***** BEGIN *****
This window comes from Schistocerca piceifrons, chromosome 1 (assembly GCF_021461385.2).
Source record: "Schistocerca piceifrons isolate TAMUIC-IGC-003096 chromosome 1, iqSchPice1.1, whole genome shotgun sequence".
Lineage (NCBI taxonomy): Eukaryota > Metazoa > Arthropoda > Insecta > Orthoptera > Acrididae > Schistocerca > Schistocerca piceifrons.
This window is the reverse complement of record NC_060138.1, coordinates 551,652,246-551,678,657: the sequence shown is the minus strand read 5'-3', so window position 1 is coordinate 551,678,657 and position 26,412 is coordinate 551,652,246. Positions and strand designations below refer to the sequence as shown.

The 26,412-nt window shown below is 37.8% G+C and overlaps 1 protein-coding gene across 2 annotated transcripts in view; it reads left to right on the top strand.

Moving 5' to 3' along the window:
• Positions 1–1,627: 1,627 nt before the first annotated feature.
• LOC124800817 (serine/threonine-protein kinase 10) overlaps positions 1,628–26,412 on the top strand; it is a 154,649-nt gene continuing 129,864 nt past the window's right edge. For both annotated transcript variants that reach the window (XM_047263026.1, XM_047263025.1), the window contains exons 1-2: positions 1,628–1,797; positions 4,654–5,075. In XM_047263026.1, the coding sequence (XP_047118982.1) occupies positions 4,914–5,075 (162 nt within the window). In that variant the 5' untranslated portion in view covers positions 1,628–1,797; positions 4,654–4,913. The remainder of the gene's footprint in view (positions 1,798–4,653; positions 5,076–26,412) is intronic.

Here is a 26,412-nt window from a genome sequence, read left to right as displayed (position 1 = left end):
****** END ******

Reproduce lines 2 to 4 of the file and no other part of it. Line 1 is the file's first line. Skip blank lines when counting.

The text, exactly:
Source record: "Schistocerca piceifrons isolate TAMUIC-IGC-003096 chromosome 1, iqSchPice1.1, whole genome shotgun sequence".
Lineage (NCBI taxonomy): Eukaryota > Metazoa > Arthropoda > Insecta > Orthoptera > Acrididae > Schistocerca > Schistocerca piceifrons.
This window is the reverse complement of record NC_060138.1, coordinates 551,652,246-551,678,657: the sequence shown is the minus strand read 5'-3', so window position 1 is coordinate 551,678,657 and position 26,412 is coordinate 551,652,246. Positions and strand designations below refer to the sequence as shown.